Learn the science behind:
Do you like cheese on top of your (vegetarian) burger? If so, what type? A slice of ‘regular’ cheese? Or a special pre-packaged slice of ‘hamburger cheese’?
If you chose the second option, most likely, you’ve chosen processed cheese. It’s not ‘real’ cheese, but a modified version that’s not just cheaper to make, but also has some unique properties. One of them is its excellent heat resistance, making it perfect for topping a hot sandwich!
Processed cheese still contains cheese. But also contains several other ingredients that aren’t allowed in cheese. Let’s have a closer look at what these are and how they give processed cheese its special properties.
- What is processed cheese?
- The ingredients
- Processed cheese starts with cheese
- Some additional proteins for structure
- Fats for creaminess
- Emulsifying salts help it mix
- Other ingredients
- How processed cheese is made
What is processed cheese?
Processed cheese starts its life as regular cheese, which is made by curdling animal milk. To transform this cheese into processed cheese, they are blended together, with a few other ingredients. Emulsifying salts are crucial in this process. Aside from cheese and emulsifying salts, manufacturers may also add several other ingredients to achieve the desired consistency.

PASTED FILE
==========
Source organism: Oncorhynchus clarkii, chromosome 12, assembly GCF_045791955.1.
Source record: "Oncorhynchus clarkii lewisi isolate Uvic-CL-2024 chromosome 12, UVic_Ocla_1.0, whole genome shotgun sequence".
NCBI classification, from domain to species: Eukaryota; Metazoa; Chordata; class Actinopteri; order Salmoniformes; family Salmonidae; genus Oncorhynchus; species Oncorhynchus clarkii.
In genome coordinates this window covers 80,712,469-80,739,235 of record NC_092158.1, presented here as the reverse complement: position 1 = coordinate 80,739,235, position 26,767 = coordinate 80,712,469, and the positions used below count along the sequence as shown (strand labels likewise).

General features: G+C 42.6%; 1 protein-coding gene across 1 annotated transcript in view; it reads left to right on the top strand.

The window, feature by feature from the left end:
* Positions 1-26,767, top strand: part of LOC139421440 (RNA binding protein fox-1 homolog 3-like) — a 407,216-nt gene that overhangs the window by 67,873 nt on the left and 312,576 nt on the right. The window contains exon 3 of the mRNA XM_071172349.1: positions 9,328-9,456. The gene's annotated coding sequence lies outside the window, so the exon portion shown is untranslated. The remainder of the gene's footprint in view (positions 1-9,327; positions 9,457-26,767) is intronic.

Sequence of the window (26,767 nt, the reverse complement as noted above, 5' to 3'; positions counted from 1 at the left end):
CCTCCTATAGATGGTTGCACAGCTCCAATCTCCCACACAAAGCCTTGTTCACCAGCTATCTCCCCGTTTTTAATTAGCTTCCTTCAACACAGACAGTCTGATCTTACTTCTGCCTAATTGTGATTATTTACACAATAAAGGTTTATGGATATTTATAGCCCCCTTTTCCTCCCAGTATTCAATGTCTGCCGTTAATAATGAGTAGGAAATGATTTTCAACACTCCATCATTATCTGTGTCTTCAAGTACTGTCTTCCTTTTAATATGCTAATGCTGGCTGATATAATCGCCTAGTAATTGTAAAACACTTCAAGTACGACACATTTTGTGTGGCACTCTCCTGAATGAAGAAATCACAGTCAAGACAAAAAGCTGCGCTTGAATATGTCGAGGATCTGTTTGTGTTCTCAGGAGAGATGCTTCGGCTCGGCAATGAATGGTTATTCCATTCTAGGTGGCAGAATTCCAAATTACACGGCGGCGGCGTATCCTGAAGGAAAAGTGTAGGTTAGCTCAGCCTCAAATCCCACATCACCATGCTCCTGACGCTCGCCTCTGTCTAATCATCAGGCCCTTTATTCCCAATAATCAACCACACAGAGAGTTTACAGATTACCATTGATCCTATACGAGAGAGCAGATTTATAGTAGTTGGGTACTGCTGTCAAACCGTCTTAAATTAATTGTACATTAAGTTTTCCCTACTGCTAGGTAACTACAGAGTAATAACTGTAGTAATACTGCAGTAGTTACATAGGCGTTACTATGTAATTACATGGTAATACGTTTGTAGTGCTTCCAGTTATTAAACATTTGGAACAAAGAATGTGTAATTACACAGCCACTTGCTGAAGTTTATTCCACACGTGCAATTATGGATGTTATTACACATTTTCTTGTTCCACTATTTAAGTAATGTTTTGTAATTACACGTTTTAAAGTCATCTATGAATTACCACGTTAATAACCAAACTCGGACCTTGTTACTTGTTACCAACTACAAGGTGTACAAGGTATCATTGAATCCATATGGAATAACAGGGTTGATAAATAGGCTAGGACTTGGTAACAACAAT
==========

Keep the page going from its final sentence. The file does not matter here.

Processed cheese can go by many names. Some may refer to it as American cheese, prepared cheese, cheese spread, cheese product or even plastic cheese. What’s interesting is that we can’t seem to agree on what processed cheese really is. Whereas there is an FAO definition of cheese, there isn’t one for processed cheese. The different countries around the world simply could not agree on one.
Why processed cheese?
Processed cheese was likely developed at first to use up left over cheese. Nowadays, it can be used for a variety of reasons. Whether or not you’ll decide to use it will depend on what you’re using the cheese for. Is it used to top a burger, or eaten as is, with a glass of wine? That will likely result in a different choice.
Processed cheese is cheaper
First of, generally speaking, processed cheese is cheaper than regular cheese. As you’ll see below, the process is quite simple and fast. Whereas most cheeses need to be ripened for some time, processed cheese is ready immediately. Also, you can often revert to cheaper ingredients.
An added (cost) benefit is that processed cheese can use up left over batches of cheese that can’t be sold as is, but are still safe to eat. They can still be processed to be made into processed cheese.
It behaves different